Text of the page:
• Before the dispute is brought before any court, any party to the dispute may make an application to the Permanent Lok Adalat for settlement of the dispute. After an application is made to the Permanent Lok Adalat, no party to that application shall invoke jurisdiction of any court in the same dispute.
  • It shall formulate the terms of a possible settlement and submit them to the parties for their observations and in case the parties reach an agreement, the Permanent Lok Adalat shall pass an award in terms thereof. In case parties to the dispute fail to reach an agreement, the Permanent Lok Adalat shall decide the dispute on merits.
  • A major drawback of the Lok Adalats is that if the parties do not arrive at any compromise or settlement, the case is either returned to the court of law or the parties are advised to seek a remedy in a court of law. This causes unnecessary delay in the dispensation of justice.
  • Every award made by the Permanent Lok Adalat shall be final and binding on all the parties thereto and shall be by a majority of the persons constituting the Permanent Lok Adalat.

Family Courts

  • Family Courts Act, 1984
  • State Governments in consultation with the High Courts
  • every city or town with a population exceeding one million
  • Matters
    • matrimonial relief, including nullity of marriage, judicial separatedivorce, restitution of conjugal rights, or declaration as tovalidity of marriage
    • property of the spouses or of either
    • declaration as to the legitimacy
    • guardianship of a person or the custody of any minor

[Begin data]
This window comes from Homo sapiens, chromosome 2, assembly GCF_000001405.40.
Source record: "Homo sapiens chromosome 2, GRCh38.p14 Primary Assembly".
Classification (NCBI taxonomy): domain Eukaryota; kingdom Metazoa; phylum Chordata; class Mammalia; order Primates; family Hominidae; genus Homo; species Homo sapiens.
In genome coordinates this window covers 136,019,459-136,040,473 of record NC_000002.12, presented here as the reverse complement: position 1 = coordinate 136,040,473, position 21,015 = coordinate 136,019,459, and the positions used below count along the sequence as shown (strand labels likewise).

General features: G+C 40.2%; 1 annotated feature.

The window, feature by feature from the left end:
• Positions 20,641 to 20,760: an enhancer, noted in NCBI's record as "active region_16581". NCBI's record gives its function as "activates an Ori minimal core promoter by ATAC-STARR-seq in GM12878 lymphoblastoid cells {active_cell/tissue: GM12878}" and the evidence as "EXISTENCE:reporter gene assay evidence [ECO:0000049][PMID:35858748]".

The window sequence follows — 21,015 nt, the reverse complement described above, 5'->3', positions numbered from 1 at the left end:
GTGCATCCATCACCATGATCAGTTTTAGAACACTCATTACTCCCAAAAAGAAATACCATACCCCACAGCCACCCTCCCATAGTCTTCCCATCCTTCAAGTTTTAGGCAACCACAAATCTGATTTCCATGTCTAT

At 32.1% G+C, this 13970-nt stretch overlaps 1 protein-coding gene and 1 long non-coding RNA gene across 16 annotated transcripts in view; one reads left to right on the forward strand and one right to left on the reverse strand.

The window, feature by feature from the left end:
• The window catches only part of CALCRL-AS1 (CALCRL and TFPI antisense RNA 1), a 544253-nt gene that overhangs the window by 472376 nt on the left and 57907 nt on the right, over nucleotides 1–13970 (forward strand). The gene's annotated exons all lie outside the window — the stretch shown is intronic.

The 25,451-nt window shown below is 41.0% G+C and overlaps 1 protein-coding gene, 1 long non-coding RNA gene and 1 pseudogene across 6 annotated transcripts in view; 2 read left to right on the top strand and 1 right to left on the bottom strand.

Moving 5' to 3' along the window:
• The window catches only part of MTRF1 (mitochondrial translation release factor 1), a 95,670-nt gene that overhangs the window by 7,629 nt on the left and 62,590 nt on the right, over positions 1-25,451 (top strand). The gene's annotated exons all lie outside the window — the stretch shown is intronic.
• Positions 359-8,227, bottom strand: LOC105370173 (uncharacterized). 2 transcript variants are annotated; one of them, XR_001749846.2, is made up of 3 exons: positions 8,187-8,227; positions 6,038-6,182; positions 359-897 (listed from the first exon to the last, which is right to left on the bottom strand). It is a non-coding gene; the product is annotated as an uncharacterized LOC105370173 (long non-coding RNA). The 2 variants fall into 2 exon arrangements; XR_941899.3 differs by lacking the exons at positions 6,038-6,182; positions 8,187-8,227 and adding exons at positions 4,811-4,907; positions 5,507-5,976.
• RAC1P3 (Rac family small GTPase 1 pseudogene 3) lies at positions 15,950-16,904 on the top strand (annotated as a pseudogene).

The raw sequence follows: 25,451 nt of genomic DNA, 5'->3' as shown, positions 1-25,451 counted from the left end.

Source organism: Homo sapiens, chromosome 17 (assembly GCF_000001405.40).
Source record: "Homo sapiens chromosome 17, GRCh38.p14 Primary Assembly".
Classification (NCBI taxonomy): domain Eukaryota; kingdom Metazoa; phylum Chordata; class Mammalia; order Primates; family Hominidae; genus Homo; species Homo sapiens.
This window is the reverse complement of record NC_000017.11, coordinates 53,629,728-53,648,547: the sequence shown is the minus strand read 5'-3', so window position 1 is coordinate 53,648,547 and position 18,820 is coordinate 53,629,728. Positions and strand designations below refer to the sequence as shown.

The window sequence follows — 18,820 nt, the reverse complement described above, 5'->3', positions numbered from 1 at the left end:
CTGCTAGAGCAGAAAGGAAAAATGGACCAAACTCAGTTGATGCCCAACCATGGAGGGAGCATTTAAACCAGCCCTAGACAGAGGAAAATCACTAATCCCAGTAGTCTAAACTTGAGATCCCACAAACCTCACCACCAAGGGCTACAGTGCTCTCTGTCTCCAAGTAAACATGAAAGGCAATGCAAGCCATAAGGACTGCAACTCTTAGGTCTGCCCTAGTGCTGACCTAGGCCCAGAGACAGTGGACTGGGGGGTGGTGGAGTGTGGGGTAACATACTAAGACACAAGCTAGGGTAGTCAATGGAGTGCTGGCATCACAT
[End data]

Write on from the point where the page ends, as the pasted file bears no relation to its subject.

• maintenance of wife, children and parents
  • provides for only one right of appeal which shall lie to the High

Gram Nyayalayas

  • Gram Nyayalayas Act, 2008
  • Article 39A
  • Law Commission of India in its 114th Report on Gram Nyayalaya suggested establishment of Gram Nyayalayas
  • court of Judicial Magistrate of thefirst class and its presiding officer (Nyayadhikari)
  • appointed by the State Government in consultation with the HighCourt
  • established for every Panchayat
  • Nyayadhikaris are strictly judicial officers deriving the same powers as First ClassMagistrates working under High Courts
  • Exercisethe powers of both Criminal and Civil Courts
  • shall try criminal cases, civil suits, claims or disputes which are specified in the First Schedule and the Second Schedule to the Act.
  • shall exercise the powers of a Civil Court with certain modifications and shall follow the special procedure as provided in the Act.
  • shall try to settle the disputes as far as possible by bringing about conciliation between the parties and for this purpose. It shall make use of the conciliators to be appointed for this purpose.
  • can try criminal cases, civil suits, claims or disputes which are specified in the Act. For e.g. Offences not punishable with death, imprisonment for life or imprisonment for a term exceeding two years.
  • not bound by the Indian Evidence Act, 1872 but is guided by the principles of natural justice and is subject to any rule made by the High Court.
  • shall follow summary procedure in criminal trial.

Appeal against Judgements

  • For criminal case – shall be taken to the Court of Session.
  • For civil case – shall be taken to District court.
  • Appeals in both cases have to be heard and disposed of within six months.